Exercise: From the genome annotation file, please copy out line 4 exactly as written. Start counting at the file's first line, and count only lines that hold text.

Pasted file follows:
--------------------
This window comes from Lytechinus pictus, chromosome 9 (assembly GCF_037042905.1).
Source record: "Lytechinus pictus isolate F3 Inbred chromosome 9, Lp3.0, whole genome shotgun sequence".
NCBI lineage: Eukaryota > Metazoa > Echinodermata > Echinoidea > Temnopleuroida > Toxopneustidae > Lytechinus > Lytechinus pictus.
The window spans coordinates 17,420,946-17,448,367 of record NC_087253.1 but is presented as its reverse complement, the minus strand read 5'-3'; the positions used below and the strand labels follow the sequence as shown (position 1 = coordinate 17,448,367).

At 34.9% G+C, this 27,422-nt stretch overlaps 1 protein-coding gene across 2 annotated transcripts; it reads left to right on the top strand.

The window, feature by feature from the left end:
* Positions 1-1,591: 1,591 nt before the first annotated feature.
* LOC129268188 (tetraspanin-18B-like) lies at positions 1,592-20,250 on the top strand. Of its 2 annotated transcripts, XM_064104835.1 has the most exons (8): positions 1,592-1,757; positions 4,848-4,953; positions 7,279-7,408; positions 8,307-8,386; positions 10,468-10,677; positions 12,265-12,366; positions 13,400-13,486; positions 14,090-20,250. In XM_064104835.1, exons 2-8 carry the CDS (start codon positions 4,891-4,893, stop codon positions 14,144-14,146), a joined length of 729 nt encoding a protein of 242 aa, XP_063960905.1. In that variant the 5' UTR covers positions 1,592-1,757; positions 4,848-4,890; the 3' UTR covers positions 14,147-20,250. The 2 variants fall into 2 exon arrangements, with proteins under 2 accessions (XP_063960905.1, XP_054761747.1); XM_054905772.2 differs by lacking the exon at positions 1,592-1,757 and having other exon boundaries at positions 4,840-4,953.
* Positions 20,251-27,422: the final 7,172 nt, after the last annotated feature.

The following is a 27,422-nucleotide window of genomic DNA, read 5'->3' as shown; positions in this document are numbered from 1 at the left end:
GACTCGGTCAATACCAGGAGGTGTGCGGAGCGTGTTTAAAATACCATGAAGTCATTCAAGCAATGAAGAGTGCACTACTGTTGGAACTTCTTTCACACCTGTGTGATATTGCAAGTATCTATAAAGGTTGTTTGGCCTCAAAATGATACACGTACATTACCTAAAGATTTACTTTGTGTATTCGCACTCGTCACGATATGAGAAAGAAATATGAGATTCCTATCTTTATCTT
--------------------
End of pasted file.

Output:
The window spans coordinates 17,420,946-17,448,367 of record NC_087253.1 but is presented as its reverse complement, the minus strand read 5'-3'; the positions used below and the strand labels follow the sequence as shown (position 1 = coordinate 17,448,367).